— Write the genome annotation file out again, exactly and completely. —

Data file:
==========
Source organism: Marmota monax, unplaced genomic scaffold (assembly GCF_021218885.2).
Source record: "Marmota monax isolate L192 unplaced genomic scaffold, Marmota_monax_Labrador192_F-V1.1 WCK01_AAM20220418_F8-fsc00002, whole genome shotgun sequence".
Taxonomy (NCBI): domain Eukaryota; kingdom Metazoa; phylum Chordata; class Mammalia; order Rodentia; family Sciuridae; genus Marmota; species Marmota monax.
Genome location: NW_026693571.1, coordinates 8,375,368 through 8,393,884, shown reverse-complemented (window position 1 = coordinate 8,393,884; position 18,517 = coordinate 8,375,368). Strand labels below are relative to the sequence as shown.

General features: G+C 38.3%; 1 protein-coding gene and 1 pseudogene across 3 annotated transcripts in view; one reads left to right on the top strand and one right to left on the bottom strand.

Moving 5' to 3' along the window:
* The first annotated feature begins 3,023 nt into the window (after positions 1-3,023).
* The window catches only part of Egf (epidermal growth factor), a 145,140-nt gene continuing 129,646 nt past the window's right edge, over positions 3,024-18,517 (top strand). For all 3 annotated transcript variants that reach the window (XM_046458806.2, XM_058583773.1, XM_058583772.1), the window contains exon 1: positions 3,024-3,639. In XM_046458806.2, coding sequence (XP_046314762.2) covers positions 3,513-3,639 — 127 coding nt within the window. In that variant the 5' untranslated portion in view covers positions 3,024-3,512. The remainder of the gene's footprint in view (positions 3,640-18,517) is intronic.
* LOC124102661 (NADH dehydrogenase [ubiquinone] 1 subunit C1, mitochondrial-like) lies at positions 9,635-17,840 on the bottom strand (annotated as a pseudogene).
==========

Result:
Source organism: Marmota monax, unplaced genomic scaffold (assembly GCF_021218885.2).
Source record: "Marmota monax isolate L192 unplaced genomic scaffold, Marmota_monax_Labrador192_F-V1.1 WCK01_AAM20220418_F8-fsc00002, whole genome shotgun sequence".
Taxonomy (NCBI): domain Eukaryota; kingdom Metazoa; phylum Chordata; class Mammalia; order Rodentia; family Sciuridae; genus Marmota; species Marmota monax.
Genome location: NW_026693571.1, coordinates 8,375,368 through 8,393,884, shown reverse-complemented (window position 1 = coordinate 8,393,884; position 18,517 = coordinate 8,375,368). Strand labels below are relative to the sequence as shown.

General features: G+C 38.3%; 1 protein-coding gene and 1 pseudogene across 3 annotated transcripts in view; one reads left to right on the top strand and one right to left on the bottom strand.

Moving 5' to 3' along the window:
* The first annotated feature begins 3,023 nt into the window (after positions 1-3,023).
* The window catches only part of Egf (epidermal growth factor), a 145,140-nt gene continuing 129,646 nt past the window's right edge, over positions 3,024-18,517 (top strand). For all 3 annotated transcript variants that reach the window (XM_046458806.2, XM_058583773.1, XM_058583772.1), the window contains exon 1: positions 3,024-3,639. In XM_046458806.2, coding sequence (XP_046314762.2) covers positions 3,513-3,639 — 127 coding nt within the window. In that variant the 5' untranslated portion in view covers positions 3,024-3,512. The remainder of the gene's footprint in view (positions 3,640-18,517) is intronic.
* LOC124102661 (NADH dehydrogenase [ubiquinone] 1 subunit C1, mitochondrial-like) lies at positions 9,635-17,840 on the bottom strand (annotated as a pseudogene).